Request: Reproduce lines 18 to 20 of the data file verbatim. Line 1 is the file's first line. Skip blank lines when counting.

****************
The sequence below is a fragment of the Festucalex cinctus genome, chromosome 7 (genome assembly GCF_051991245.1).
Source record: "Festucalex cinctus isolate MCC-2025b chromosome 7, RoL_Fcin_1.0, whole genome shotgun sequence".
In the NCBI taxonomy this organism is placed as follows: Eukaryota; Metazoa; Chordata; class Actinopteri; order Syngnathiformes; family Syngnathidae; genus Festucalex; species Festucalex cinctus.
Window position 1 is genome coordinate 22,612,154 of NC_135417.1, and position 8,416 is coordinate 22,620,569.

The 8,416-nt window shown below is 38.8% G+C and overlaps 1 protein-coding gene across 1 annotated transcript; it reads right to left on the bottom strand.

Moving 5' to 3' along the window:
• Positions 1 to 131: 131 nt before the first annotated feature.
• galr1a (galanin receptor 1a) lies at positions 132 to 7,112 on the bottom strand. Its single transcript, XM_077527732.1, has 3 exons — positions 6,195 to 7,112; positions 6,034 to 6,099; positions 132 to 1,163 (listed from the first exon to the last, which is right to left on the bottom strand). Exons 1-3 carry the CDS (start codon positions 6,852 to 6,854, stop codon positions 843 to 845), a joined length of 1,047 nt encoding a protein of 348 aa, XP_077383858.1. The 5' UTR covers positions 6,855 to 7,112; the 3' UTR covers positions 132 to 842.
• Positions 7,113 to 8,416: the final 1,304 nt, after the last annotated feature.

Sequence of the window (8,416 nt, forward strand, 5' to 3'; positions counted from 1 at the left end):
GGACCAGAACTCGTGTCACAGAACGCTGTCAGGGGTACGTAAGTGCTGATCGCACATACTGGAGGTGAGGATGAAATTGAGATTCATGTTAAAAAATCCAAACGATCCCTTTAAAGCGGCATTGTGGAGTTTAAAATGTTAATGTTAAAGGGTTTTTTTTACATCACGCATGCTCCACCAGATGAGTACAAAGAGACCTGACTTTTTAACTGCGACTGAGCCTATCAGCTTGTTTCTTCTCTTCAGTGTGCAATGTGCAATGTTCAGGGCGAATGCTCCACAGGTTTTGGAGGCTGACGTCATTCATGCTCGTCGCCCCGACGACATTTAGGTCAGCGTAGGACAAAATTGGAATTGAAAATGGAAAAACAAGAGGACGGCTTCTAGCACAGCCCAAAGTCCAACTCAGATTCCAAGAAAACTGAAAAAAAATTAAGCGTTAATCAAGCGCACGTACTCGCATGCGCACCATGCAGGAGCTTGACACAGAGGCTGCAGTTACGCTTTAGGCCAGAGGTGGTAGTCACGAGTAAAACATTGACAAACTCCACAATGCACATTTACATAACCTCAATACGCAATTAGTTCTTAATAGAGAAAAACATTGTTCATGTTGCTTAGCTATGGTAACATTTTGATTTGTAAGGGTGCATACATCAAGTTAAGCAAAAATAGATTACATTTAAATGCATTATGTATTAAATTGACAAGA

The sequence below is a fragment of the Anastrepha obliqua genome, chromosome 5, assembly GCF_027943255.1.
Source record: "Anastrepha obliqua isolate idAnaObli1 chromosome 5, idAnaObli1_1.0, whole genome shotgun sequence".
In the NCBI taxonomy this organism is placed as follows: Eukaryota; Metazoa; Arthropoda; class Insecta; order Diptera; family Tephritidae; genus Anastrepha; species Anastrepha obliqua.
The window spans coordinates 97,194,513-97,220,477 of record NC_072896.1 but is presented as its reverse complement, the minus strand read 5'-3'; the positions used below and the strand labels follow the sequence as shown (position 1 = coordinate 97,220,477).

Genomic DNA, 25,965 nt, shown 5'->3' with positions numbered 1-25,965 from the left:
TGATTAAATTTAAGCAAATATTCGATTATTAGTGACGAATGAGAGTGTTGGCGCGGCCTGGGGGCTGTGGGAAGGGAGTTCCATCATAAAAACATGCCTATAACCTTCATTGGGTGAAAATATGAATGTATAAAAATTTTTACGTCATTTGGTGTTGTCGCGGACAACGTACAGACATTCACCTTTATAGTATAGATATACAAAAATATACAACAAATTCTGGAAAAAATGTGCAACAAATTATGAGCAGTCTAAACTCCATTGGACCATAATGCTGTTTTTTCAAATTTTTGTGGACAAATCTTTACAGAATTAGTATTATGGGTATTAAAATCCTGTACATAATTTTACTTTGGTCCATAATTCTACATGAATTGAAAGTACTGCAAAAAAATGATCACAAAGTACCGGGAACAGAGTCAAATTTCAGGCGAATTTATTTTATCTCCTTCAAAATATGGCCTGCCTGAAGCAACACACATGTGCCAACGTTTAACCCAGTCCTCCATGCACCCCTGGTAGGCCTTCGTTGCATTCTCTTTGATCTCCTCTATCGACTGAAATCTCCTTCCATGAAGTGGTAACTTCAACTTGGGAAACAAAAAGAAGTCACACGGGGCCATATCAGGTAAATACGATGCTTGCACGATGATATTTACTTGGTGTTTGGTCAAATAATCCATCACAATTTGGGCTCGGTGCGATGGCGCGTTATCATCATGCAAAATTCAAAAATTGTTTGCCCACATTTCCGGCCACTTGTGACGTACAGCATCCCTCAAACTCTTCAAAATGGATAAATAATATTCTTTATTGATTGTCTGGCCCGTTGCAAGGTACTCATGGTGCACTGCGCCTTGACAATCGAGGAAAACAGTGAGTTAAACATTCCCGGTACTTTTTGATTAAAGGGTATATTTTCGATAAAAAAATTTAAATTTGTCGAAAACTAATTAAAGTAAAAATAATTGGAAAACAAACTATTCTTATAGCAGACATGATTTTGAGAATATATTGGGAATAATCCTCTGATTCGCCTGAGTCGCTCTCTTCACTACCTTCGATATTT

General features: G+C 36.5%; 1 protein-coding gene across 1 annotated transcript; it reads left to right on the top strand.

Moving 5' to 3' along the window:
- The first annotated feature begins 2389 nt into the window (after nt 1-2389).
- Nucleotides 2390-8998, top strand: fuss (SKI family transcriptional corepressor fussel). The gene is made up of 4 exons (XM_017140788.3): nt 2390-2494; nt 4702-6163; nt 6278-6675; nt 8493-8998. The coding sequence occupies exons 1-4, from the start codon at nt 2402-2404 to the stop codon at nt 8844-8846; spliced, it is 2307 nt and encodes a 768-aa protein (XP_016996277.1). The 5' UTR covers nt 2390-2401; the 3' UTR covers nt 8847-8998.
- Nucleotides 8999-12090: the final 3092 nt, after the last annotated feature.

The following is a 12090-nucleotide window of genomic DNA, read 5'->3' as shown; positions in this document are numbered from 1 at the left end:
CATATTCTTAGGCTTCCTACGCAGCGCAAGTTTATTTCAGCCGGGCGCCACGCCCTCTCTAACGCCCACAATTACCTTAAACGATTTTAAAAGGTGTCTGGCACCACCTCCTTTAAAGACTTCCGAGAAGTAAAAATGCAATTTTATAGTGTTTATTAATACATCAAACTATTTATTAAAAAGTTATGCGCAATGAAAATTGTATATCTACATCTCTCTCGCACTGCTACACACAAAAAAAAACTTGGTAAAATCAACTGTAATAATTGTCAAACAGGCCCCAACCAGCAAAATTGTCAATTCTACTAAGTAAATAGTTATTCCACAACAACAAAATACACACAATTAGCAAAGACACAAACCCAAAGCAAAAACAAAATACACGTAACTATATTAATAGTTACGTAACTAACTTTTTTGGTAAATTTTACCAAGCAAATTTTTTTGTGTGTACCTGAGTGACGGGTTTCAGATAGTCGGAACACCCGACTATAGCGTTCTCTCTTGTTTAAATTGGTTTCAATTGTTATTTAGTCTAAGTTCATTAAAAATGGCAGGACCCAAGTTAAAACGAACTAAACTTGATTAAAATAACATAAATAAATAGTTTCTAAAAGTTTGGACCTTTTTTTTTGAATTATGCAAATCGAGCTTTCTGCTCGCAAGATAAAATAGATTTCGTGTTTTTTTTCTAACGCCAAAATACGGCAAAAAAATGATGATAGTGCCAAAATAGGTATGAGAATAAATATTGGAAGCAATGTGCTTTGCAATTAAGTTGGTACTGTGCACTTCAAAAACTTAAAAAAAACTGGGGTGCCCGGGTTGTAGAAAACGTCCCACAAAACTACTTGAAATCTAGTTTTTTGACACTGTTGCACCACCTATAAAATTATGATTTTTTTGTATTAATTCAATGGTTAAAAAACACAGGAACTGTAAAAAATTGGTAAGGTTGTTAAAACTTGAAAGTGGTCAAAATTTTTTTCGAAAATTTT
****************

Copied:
General features: G+C 36.5%; 1 protein-coding gene across 1 annotated transcript; it reads left to right on the top strand.

Moving 5' to 3' along the window:
- The first annotated feature begins 2389 nt into the window (after nt 1-2389).